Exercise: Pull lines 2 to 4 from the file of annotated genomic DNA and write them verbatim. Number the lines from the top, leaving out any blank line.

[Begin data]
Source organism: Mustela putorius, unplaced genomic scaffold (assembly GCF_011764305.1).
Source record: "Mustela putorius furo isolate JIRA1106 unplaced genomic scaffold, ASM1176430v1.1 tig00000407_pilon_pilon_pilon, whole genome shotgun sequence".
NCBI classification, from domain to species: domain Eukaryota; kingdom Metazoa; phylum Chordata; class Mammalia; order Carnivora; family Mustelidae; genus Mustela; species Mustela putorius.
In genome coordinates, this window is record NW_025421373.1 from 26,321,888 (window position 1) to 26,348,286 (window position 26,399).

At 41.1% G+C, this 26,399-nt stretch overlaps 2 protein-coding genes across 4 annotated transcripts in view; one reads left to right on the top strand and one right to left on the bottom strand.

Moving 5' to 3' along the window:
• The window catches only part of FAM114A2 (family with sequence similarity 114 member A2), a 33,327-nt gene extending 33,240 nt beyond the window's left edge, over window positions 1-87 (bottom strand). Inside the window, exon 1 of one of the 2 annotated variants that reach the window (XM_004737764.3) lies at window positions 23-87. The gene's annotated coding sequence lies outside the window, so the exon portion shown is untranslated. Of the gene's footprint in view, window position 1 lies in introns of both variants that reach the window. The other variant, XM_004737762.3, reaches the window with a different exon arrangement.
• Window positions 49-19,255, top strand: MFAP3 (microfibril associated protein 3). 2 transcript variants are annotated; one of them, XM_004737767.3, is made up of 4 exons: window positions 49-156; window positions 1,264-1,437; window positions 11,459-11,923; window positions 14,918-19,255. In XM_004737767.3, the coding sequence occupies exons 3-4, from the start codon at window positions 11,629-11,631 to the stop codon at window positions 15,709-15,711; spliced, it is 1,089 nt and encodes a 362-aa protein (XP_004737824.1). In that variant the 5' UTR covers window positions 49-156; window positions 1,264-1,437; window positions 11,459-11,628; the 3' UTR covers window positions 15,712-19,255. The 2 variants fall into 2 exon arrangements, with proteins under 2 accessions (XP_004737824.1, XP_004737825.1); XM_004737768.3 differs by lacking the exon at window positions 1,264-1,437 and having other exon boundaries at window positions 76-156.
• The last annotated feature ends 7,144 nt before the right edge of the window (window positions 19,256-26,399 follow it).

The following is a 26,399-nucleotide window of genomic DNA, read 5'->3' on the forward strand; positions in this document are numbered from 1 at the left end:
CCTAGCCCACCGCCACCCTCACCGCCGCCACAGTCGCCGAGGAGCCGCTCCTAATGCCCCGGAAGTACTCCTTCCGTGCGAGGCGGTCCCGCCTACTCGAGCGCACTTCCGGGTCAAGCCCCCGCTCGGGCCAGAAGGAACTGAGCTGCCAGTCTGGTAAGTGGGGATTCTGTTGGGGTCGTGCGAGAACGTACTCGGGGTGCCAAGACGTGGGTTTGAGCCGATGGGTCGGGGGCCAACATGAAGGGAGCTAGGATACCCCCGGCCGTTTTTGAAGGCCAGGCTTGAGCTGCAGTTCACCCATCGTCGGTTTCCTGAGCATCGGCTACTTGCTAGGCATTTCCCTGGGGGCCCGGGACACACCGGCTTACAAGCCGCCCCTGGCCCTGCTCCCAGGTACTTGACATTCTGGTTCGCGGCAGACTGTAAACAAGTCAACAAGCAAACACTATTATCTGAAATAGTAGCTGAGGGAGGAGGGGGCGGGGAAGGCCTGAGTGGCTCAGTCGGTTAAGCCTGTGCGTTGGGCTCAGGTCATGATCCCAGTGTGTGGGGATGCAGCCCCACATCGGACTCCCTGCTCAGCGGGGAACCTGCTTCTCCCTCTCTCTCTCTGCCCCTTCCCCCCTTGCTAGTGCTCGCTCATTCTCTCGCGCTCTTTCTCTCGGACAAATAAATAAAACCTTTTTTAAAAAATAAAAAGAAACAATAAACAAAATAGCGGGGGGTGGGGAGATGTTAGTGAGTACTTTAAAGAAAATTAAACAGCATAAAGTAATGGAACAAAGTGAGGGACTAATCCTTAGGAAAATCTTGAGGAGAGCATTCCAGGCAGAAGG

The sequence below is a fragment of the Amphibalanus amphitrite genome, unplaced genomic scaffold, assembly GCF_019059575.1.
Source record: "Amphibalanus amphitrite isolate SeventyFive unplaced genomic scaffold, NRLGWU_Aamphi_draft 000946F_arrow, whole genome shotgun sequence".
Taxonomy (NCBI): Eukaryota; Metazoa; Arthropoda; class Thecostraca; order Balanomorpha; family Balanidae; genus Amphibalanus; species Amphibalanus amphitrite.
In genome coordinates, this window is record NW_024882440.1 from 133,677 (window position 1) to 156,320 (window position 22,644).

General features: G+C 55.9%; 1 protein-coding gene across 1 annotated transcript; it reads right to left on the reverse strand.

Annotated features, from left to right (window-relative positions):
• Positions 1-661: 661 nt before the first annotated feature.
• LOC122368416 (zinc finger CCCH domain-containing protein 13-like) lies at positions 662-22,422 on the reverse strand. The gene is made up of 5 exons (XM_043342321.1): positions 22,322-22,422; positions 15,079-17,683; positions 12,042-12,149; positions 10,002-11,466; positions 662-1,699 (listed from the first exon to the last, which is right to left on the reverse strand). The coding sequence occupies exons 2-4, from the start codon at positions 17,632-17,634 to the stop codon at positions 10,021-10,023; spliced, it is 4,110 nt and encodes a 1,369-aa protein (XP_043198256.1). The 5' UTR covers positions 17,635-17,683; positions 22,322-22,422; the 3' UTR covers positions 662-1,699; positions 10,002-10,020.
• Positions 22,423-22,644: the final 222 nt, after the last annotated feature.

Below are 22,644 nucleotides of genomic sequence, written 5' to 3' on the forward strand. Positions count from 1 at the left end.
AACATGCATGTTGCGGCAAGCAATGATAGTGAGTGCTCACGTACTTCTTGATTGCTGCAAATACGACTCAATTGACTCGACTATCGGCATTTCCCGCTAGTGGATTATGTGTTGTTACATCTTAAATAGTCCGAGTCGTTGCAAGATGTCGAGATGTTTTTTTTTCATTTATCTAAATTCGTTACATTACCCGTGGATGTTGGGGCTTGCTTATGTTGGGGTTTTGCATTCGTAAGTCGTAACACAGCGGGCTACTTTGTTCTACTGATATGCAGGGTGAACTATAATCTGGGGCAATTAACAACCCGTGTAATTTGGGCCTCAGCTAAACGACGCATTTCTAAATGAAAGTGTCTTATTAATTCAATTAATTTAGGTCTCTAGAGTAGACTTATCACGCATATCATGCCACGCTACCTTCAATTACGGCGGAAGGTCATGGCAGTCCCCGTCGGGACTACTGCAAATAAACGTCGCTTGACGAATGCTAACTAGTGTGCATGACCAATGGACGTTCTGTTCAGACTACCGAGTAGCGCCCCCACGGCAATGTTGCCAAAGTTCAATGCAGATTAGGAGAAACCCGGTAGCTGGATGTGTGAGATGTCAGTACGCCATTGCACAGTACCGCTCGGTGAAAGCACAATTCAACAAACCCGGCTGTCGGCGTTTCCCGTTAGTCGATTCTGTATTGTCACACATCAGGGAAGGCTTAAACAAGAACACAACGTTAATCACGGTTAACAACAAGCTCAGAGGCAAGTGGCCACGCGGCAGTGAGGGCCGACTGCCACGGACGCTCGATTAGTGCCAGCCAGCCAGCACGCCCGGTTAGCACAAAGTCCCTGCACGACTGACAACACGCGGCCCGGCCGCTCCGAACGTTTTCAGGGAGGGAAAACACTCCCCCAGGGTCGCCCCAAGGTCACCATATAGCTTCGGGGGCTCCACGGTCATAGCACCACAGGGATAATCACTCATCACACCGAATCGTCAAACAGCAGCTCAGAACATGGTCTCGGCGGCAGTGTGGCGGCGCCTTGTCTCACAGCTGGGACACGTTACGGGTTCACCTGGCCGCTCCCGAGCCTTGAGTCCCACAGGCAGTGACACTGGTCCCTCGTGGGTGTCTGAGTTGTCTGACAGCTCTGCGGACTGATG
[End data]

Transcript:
Source record: "Mustela putorius furo isolate JIRA1106 unplaced genomic scaffold, ASM1176430v1.1 tig00000407_pilon_pilon_pilon, whole genome shotgun sequence".
NCBI classification, from domain to species: domain Eukaryota; kingdom Metazoa; phylum Chordata; class Mammalia; order Carnivora; family Mustelidae; genus Mustela; species Mustela putorius.
In genome coordinates, this window is record NW_025421373.1 from 26,321,888 (window position 1) to 26,348,286 (window position 26,399).